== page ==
The Freedom To Be Weird

IMG_7931Several years ago, an acquaintance called and asked me if I would be willing to take a short poll about Winthrop. I said yes. He asked me several questions and ended with the big one, “What is it you like best about Winthrop?”

I thought for a few minutes. “What I like best about Winthrop is that you can be as weird as you want to be, and as long as you don’t hurt anyone, nobody bothers you.”

The man laughed. For reasons that I won’t go into, he knew exactly what I meant.

Now, I realize this sounds like faint praise that perhaps doesn’t acknowledge Winthrop’s other fine features: its lakes, its woods, its library, its schools. It is also a safe town with a responsible and pragmatic police department. These are all important things.

But the freedom to be as weird as you want to be is a very great freedom indeed. This means you never have to worry about keeping up with the Joneses. Or anybody else for that matter. If you wear scummy jeans to Hannaford or to Rite Aid or to the library, nobody gives you a look that indicates you should have thought twice before stepping out of the house. You can drive an old car. You can bike all over town, and people think it’s cool. Heck, you can even ride your bike through the drive-through at the Credit Union, and the teller will smile at you. (I mention the this because unfortunately, Winthrop is not a biking community where such transactions are taken for granted.)

Another biking story. One day, I rode my bike in the rain to the Winthrop Food Pantry, where I was volunteering. When I got there, I was a little dishevelled, and I went to the bathroom, looked in the mirror, and fluffed up my hair. Unfortunately, I did not look at my backside until I got home, where I discovered  a line of mud that went from my butt all the way up my back from where the rear tire had splattered me. Nobody said a word. Nobody even gave me a funny look. They just came along with me to select their food.

Do you make bread and crackers? Good for you. Do you buy most of your clothes at thrift shops? So what. Are you a liberal black man in this mostly white and somewhat conservative town? Then you just might get elected to the State House of Representatives.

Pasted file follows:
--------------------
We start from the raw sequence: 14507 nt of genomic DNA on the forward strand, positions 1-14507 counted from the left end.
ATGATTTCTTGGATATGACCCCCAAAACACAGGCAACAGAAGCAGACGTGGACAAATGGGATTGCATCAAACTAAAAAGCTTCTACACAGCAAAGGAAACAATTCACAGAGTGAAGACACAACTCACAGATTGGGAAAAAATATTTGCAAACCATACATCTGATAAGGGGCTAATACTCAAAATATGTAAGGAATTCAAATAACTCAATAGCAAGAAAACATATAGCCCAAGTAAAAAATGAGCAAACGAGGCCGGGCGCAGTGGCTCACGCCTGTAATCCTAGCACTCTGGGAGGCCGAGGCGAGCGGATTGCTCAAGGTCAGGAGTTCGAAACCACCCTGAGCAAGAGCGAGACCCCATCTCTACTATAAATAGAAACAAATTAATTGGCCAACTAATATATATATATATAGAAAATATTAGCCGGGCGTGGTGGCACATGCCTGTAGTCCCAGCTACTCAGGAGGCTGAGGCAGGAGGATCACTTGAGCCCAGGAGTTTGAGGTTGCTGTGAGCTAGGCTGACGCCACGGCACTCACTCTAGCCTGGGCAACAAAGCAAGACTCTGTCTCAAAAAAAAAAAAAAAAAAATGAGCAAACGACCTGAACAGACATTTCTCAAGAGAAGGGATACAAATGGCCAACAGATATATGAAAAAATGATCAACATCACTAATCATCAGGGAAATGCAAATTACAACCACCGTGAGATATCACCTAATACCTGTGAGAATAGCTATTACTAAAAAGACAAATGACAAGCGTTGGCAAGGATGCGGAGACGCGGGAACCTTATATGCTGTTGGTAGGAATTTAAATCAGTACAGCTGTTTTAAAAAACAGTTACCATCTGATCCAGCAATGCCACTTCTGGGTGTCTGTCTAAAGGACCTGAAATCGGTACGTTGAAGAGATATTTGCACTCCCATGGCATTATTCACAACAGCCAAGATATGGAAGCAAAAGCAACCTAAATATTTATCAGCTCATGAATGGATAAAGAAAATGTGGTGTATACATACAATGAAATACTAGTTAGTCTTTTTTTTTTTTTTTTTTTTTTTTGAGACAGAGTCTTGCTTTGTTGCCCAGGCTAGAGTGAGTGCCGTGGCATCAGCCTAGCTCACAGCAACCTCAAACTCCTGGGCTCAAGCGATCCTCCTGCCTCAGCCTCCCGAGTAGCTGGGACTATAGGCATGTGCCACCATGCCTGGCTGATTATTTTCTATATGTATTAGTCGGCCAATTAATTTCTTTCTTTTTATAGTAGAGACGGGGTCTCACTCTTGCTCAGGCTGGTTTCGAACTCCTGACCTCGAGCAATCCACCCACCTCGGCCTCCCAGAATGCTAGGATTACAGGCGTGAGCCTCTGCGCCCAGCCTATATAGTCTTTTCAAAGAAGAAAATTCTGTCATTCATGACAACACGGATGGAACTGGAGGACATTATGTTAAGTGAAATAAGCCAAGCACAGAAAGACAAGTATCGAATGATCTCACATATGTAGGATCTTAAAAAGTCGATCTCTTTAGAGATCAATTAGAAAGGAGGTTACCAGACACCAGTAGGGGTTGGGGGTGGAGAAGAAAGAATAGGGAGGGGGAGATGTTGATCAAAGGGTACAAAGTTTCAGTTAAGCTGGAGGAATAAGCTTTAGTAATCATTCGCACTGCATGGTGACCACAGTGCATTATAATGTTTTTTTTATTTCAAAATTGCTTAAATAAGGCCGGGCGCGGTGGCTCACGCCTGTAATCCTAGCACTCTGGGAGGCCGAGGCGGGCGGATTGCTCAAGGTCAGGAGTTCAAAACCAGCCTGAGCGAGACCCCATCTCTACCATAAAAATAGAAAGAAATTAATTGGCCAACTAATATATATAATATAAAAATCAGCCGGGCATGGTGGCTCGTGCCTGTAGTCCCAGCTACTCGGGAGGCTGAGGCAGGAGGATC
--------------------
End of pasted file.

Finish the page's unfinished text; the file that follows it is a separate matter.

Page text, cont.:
I credit this live and let live philosophy, which can be found in many other towns in Maine, to our Yankee heritage, which encourages a high tolerance for eccentric—aka weird—behavior.  Again, as long as you don’t hurt anyone, you are free to be as unconventional as you want to be.

In Frugalwoods, a blog I follow, Mrs. Frugalwoods wrote about how she has had to work through worrying about what other people think and about living up to societal expectations. Because of this, nothing she did was ever good enough, and she writes, “I was stressed, anxious, preoccupied with doing ‘the right thing,’ and out of touch with who I really am and what actually makes me happy. I wasted so much time, energy, and creativity worrying about what people might or might not be judging me for.” At the ripe old age of thirty-one, Mrs. Frugalwoods has made much progress with this ultimately self-defeating attitude.

Mrs. and Mr. Frugalwoods are considering a move to Vermont, another Yankee state that has a high tolerance for eccentricity. The Frugalwoods dub themselves as “frugal weirdos,” and I’ve no doubt that Vermont will let them be as weird as they want to be.

Just as Maine would.

 

 

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